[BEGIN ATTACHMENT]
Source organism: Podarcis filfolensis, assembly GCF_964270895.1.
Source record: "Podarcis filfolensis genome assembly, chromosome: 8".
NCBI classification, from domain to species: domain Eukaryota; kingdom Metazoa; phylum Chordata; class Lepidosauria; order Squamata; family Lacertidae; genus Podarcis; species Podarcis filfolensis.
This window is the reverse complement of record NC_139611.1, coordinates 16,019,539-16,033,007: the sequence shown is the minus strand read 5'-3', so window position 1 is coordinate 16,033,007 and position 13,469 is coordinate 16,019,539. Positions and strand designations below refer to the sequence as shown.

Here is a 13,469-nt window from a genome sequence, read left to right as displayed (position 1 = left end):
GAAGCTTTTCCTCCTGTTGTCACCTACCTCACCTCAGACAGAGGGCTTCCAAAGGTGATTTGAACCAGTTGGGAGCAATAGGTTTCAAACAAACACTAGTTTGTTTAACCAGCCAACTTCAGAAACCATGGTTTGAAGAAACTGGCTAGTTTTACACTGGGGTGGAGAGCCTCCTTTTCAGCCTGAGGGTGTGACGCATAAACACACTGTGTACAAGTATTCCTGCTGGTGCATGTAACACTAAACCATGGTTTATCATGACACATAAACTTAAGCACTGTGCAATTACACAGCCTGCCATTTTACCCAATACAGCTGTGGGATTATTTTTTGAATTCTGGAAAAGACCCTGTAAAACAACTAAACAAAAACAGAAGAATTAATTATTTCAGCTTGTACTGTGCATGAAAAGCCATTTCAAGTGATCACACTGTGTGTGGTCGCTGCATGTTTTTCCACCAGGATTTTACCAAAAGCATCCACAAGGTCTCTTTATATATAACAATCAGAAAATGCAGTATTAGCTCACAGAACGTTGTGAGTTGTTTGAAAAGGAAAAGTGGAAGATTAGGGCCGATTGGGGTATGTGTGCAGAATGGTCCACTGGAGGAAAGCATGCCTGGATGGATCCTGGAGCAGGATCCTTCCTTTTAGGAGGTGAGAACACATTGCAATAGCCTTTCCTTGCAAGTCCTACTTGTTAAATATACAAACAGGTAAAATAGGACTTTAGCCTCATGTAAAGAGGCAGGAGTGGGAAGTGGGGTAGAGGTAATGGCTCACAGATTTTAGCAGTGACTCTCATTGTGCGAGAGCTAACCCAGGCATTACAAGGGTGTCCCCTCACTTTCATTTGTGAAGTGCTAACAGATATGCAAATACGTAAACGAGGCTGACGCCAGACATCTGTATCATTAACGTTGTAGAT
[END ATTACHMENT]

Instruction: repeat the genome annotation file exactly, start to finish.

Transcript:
Source organism: Podarcis filfolensis, assembly GCF_964270895.1.
Source record: "Podarcis filfolensis genome assembly, chromosome: 8".
NCBI classification, from domain to species: domain Eukaryota; kingdom Metazoa; phylum Chordata; class Lepidosauria; order Squamata; family Lacertidae; genus Podarcis; species Podarcis filfolensis.
This window is the reverse complement of record NC_139611.1, coordinates 16,019,539-16,033,007: the sequence shown is the minus strand read 5'-3', so window position 1 is coordinate 16,033,007 and position 13,469 is coordinate 16,019,539. Positions and strand designations below refer to the sequence as shown.

Here is a 13,469-nt window from a genome sequence, read left to right as displayed (position 1 = left end):
GAAGCTTTTCCTCCTGTTGTCACCTACCTCACCTCAGACAGAGGGCTTCCAAAGGTGATTTGAACCAGTTGGGAGCAATAGGTTTCAAACAAACACTAGTTTGTTTAACCAGCCAACTTCAGAAACCATGGTTTGAAGAAACTGGCTAGTTTTACACTGGGGTGGAGAGCCTCCTTTTCAGCCTGAGGGTGTGACGCATAAACACACTGTGTACAAGTATTCCTGCTGGTGCATGTAACACTAAACCATGGTTTATCATGACACATAAACTTAAGCACTGTGCAATTACACAGCCTGCCATTTTACCCAATACAGCTGTGGGATTATTTTTTGAATTCTGGAAAAGACCCTGTAAAACAACTAAACAAAAACAGAAGAATTAATTATTTCAGCTTGTACTGTGCATGAAAAGCCATTTCAAGTGATCACACTGTGTGTGGTCGCTGCATGTTTTTCCACCAGGATTTTACCAAAAGCATCCACAAGGTCTCTTTATATATAACAATCAGAAAATGCAGTATTAGCTCACAGAACGTTGTGAGTTGTTTGAAAAGGAAAAGTGGAAGATTAGGGCCGATTGGGGTATGTGTGCAGAATGGTCCACTGGAGGAAAGCATGCCTGGATGGATCCTGGAGCAGGATCCTTCCTTTTAGGAGGTGAGAACACATTGCAATAGCCTTTCCTTGCAAGTCCTACTTGTTAAATATACAAACAGGTAAAATAGGACTTTAGCCTCATGTAAAGAGGCAGGAGTGGGAAGTGGGGTAGAGGTAATGGCTCACAGATTTTAGCAGTGACTCTCATTGTGCGAGAGCTAACCCAGGCATTACAAGGGTGTCCCCTCACTTTCATTTGTGAAGTGCTAACAGATATGCAAATACGTAAACGAGGCTGACGCCAGACATCTGTATCATTAACGTTGTAGAT